Quota System

Italy operates a quota system (decreto flussi) that limits the number of non-EU workers allowed into the country each year for certain types of employment. Employers must check the annual quotas and ensure that they apply for work permits within the allocated limits. Some categories of workers, such as highly skilled professionals, researchers, and intra-company transferees, may be exempt from these quotas.

Employment Contracts and Rights

Non-EU citizens are entitled to the same employment rights and protections as Italian nationals and EU citizens once they are legally employed in Italy. This includes adherence to collective agreements, fair wages, working hours, and other employment standards. The employment contract must comply with Italian labor laws and outline the terms of employment clearly.

Social Security and Taxation

Non-EU employees must be registered with the Italian social security system and obtain a tax code. Employers are responsible for making social security contributions on behalf of their non-EU employees. The taxation rules for non-EU workers are the same as for EU citizens and Italian nationals.

Residence Permit

After arriving in Italy, non-EU citizens must apply for a residence permit (permesso di soggiorno) within eight days. This permit is essential for legally residing and working in Italy and must be renewed periodically. The application process requires providing proof of employment, accommodation, and sufficient financial means.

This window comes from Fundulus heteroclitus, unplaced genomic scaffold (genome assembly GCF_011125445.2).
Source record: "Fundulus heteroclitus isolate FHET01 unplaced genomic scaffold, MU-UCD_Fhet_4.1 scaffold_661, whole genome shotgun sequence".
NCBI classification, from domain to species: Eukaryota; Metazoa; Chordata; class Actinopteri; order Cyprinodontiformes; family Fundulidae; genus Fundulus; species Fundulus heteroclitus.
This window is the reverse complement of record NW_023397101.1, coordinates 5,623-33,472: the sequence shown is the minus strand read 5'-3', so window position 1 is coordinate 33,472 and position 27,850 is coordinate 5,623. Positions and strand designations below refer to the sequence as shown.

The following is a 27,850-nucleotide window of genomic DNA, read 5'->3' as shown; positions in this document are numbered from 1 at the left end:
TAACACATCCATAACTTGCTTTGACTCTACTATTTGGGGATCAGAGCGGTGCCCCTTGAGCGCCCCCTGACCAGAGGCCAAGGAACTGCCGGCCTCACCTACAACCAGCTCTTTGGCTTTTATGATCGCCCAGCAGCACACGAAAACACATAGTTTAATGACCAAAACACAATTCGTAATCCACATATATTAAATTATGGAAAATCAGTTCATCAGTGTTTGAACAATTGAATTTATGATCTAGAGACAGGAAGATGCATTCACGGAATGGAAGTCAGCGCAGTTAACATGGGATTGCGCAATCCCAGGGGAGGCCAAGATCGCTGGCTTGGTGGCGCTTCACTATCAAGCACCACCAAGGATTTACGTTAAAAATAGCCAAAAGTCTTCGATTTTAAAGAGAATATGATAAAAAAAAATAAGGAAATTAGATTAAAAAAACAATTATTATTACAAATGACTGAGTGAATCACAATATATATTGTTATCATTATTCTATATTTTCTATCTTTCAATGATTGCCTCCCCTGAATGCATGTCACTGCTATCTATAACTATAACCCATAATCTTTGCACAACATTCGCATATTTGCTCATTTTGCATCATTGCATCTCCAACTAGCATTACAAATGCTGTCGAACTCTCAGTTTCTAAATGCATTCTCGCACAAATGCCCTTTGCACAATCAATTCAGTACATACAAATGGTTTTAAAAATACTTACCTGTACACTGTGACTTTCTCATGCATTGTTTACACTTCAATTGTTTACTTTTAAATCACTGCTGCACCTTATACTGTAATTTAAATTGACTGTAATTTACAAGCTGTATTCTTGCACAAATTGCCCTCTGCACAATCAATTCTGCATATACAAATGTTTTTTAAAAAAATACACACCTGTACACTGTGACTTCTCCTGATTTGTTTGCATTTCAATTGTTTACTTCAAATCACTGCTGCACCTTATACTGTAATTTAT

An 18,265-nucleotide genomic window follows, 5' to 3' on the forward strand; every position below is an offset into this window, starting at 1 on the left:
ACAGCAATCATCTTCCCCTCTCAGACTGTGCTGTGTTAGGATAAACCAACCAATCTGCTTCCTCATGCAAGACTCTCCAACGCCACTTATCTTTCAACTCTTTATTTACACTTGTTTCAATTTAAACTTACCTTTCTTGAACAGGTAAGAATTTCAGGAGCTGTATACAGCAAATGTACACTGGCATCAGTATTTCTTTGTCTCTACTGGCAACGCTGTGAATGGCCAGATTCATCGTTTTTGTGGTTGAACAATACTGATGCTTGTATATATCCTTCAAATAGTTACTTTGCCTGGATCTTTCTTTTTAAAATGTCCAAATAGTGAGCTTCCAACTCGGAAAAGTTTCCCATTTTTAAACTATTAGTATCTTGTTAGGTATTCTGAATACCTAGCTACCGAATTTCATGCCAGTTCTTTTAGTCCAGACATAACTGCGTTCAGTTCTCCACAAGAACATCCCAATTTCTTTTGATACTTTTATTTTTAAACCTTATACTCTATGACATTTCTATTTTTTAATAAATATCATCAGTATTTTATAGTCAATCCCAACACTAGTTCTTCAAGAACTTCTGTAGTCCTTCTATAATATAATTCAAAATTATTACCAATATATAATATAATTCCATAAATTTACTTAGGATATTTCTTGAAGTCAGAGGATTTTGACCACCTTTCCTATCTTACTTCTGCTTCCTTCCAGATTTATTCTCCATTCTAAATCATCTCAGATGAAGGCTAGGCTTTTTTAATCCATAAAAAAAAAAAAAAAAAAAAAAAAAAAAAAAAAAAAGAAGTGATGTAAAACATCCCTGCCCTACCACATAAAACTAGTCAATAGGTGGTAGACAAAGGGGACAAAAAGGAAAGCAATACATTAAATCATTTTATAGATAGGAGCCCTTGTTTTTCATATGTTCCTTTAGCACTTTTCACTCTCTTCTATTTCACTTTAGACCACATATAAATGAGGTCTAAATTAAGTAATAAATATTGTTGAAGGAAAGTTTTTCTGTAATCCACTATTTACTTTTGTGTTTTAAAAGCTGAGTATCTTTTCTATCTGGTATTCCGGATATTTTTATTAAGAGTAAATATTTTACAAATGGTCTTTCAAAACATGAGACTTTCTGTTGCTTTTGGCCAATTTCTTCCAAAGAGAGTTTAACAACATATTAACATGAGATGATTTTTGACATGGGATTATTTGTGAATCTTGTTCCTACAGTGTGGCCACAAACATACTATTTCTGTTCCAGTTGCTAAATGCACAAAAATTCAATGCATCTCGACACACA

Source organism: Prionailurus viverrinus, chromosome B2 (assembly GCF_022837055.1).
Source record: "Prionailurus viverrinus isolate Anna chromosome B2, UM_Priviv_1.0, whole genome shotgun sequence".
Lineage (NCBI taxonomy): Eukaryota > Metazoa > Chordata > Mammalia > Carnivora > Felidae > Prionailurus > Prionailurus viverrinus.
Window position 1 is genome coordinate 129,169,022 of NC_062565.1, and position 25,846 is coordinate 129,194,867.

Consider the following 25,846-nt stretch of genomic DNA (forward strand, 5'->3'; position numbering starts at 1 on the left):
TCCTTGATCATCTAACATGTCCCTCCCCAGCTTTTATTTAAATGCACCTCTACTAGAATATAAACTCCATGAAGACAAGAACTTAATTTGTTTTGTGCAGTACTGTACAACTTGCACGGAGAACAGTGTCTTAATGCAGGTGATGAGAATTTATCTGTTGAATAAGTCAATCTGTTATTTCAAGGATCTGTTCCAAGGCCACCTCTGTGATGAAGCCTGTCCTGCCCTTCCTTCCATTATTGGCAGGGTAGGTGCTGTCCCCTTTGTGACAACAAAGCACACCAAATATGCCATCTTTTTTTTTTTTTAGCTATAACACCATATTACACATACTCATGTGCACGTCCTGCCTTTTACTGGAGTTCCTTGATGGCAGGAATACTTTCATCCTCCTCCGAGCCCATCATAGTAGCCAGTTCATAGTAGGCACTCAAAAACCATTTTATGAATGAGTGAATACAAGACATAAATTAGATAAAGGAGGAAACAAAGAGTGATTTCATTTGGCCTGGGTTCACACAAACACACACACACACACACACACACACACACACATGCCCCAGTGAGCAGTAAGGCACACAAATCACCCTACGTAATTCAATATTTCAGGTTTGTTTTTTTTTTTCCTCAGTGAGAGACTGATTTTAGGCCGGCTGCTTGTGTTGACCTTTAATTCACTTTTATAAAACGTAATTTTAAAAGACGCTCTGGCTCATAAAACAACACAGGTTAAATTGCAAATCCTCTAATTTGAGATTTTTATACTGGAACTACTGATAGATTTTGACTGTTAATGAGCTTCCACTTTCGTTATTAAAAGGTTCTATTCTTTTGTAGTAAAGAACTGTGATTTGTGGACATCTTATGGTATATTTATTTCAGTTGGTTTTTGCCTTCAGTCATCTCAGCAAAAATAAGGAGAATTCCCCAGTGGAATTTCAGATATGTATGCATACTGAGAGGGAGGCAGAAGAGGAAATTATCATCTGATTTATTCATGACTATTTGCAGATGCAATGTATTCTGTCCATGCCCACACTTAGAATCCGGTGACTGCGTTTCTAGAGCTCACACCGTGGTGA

Compliance and Documentation

A non-EU citizen can only start after a specific immigration procedure is completed, which includes complying with the limitation of the annual quotas. These quotas are determined yearly by the government. After they are established, a non-EU citizen must request a work visa, assuming that they have been offered employment in Italy.

Non-EU citizens must first obtain the necessary documents from their new Italian employer that indicate the employee is entering the country for work reasons. Generally, the foreign worker will have to process their application at the Italian Consulate in their home country, that is, before coming to Italy. After reviewing those documents, the Italian Police Headquarters (Questura) may issue a work visa to non-EU employees. The employer must send all the administrative paperwork to the Immigration office before the employee enters the country to work. Entering before the process is completed can result in it being nullified.

Contracts: tips for signing & negotations

​Employment contracts are governed by the general rules set out in the Civil Code and the relevant NCA. The employment relationship is defined in the employment contract. The two main types of contract are fixed-term and part-time, but there are also contracts for apprenticeships, on-call jobs, those acquired through an agency, and seasonal jobs (usually for agricultural workers).

Part Time Employment Contract